For almost three years, Mario Pieper has been Chief Digital Officer of BSH, Europe’s largest and the world’s second largest manufacturer of home appliances. We asked how things are going with the connected kitchen and what challenges the manager and his employees are facing right now.
Mr. Pieper, you produce coffee machines, washing machines, and ovens that send you a chat message when your espresso, washing, or pizza is ready. Is that something we consumers really want and need?
There are a lot of consumers who appreciate these kinds of features. For the younger generation born after 1990, technologies that can think and communicate are becoming a fact of life. BSH is reacting to that. We want to be as close to the customer as possible, and digitalization is helping us do that. Communication with customers is changing dramatically. We’re not only trying to anticipate these changes, but also to implement them.
One of BSH’s key initiatives is called “Home Connect”. What are you implementing here?
BSH is a company that functions as an original equipment manufacturer in the traditional sense and today produces products that are primarily sold commercially. Incorporating software into the hardware of home appliances provides new ways of networking equipment. We are no longer talking about single, isolated devices, but ones that are connected with each other and that can send and receive data. For BSH, digitalization involves significant changes.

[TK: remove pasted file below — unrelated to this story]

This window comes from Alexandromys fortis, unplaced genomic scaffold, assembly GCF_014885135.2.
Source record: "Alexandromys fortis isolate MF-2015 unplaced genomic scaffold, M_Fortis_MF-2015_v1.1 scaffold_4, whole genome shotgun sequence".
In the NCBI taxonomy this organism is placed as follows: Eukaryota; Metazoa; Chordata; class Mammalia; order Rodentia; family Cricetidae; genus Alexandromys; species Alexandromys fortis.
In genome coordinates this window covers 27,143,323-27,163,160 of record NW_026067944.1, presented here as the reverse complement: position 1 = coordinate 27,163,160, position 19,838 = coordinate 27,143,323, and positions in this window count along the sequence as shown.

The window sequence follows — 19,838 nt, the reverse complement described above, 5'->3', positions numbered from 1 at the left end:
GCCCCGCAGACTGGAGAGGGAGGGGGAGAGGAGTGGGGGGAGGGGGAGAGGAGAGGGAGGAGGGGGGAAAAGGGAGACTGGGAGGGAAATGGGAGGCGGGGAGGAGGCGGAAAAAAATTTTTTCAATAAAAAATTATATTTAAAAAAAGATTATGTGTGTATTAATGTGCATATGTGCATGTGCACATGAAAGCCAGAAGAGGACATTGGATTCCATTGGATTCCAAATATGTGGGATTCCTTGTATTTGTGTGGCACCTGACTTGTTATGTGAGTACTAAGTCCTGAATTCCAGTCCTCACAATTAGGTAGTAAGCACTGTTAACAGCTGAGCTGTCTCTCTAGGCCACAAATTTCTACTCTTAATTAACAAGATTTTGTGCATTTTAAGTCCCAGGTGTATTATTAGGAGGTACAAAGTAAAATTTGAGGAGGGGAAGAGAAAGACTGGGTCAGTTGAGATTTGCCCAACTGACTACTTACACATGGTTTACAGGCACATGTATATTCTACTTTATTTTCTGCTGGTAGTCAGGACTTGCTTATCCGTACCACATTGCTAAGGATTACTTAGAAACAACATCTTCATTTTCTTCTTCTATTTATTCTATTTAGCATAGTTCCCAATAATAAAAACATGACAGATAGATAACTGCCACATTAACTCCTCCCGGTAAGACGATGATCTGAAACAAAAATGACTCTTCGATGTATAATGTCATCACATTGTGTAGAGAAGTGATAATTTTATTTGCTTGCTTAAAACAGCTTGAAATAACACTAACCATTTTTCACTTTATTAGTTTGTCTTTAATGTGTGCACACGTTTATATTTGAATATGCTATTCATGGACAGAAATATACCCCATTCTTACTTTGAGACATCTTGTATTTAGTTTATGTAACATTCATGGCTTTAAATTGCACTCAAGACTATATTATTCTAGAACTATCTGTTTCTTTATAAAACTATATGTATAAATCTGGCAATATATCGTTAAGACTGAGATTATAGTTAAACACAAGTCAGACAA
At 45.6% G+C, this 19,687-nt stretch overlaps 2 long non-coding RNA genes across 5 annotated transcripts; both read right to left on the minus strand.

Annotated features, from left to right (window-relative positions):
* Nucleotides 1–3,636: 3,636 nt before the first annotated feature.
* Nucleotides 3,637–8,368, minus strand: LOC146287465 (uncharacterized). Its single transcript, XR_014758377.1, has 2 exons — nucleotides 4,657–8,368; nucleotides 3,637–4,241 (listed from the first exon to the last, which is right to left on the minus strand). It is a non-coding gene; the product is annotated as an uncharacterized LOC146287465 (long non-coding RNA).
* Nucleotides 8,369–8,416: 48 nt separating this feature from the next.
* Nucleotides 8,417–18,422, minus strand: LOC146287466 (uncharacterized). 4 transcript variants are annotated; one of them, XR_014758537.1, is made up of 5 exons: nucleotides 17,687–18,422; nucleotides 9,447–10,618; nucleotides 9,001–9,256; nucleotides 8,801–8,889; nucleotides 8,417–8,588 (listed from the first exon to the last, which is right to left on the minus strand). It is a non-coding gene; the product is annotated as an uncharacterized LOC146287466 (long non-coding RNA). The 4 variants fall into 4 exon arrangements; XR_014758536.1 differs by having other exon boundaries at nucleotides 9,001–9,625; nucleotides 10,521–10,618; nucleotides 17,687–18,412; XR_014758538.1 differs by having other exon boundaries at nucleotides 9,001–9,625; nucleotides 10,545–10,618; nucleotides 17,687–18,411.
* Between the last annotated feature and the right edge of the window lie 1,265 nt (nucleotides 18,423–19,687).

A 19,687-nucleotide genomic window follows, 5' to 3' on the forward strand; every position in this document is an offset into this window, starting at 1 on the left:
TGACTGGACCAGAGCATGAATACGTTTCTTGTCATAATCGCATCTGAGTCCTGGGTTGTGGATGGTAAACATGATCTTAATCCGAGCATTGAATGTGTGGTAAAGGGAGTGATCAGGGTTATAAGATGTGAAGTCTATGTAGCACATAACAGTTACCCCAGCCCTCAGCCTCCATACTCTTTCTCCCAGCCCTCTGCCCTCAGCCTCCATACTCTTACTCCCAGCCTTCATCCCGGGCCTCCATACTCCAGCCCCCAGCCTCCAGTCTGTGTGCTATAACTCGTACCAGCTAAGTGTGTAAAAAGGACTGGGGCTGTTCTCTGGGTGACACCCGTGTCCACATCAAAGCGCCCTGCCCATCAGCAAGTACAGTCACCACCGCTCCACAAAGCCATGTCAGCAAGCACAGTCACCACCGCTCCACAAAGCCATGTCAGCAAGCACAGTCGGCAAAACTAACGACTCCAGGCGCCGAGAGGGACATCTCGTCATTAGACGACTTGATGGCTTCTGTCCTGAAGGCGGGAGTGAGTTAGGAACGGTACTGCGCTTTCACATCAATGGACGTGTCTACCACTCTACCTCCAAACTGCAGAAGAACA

What kind of changes?
One example is our market research. Digitally networked home appliances can send data to BSH about the way they are used – provided of course that the customer has given explicit consent for that to happen. If, for example, we know how often a fridge door is opened and closed over a year, we can apply that knowledge when deciding the optimal composition of materials for making that door in the future. Do most users open their fridge doors just 2,000 times per year instead of the 7,000 times that we currently assume? If we knew that, we could perhaps manufacture them differently. Or let’s take this question: How often is a particular feature of an oven actually used? Is the feature really that popular with customers, or could we in some cases remove it altogether and produce the appliance in a more cost-effective and competitive way?
What matters for us is having the trust of our customers.
Are your colleagues from product development as excited as you are about this? Or do they often wave you aside with comments like: “Oh dear, yet another one of these innovative, digital-nerd ideas!”